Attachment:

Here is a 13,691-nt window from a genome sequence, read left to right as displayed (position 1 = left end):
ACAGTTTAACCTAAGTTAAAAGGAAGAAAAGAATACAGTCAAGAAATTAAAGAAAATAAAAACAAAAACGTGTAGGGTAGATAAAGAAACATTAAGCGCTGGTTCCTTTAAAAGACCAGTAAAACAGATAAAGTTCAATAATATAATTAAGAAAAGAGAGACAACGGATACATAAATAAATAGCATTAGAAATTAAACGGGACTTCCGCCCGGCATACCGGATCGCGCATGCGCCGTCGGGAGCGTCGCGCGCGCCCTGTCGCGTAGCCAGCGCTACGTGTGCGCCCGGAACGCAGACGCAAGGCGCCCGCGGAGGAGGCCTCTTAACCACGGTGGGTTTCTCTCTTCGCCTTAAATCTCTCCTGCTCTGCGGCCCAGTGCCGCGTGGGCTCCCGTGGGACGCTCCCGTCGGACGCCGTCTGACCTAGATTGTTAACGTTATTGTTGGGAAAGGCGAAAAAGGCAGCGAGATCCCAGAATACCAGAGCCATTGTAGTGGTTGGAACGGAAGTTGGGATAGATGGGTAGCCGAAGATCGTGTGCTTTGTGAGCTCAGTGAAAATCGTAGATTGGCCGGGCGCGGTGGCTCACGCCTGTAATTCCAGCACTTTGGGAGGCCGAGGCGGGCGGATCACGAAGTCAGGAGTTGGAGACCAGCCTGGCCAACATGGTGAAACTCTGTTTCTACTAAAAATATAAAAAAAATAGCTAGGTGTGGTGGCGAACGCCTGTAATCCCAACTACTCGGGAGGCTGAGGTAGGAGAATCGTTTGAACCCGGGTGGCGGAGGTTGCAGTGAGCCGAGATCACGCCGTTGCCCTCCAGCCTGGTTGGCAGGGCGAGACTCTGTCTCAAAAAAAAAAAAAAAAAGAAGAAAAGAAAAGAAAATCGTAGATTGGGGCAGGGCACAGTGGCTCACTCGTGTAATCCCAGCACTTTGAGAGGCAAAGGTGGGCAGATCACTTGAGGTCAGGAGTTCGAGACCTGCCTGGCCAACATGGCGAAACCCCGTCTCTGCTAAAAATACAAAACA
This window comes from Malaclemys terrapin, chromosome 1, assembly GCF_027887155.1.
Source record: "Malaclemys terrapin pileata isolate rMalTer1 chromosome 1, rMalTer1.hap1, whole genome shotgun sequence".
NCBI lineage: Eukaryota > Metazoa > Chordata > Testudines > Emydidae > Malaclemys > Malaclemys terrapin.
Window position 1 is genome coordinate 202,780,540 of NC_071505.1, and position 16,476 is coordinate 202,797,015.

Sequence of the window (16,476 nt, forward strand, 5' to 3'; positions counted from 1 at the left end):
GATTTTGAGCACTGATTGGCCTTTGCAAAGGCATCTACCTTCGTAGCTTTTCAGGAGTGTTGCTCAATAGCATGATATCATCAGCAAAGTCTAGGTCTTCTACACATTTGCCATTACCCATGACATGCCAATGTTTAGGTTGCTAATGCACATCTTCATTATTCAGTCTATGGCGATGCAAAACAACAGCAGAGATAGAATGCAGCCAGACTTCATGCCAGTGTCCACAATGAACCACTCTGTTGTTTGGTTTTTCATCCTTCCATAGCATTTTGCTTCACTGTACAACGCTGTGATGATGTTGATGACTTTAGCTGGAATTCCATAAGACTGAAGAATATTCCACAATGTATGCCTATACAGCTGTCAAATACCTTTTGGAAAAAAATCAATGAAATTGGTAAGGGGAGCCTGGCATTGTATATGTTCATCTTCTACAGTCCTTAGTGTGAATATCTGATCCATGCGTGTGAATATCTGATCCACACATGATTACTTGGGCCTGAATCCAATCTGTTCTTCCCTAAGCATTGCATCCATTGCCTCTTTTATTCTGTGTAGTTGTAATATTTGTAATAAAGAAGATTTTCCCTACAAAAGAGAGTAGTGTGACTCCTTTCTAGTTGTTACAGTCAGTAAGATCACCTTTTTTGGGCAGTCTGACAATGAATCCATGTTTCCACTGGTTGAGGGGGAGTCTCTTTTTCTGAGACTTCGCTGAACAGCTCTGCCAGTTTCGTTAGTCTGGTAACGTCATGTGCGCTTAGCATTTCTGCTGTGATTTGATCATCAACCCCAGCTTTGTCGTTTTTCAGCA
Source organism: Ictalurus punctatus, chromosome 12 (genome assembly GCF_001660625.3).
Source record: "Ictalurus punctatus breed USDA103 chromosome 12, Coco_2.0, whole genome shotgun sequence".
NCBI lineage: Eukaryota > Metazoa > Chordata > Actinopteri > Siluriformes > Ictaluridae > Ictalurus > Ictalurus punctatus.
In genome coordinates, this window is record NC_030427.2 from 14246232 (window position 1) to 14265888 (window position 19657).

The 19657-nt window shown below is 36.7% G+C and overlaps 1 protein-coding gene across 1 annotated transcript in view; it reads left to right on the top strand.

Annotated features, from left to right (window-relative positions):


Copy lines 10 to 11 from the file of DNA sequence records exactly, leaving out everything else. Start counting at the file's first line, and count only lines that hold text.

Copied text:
Source record: "Ictalurus punctatus breed USDA103 chromosome 12, Coco_2.0, whole genome shotgun sequence".
NCBI lineage: Eukaryota > Metazoa > Chordata > Actinopteri > Siluriformes > Ictaluridae > Ictalurus > Ictalurus punctatus.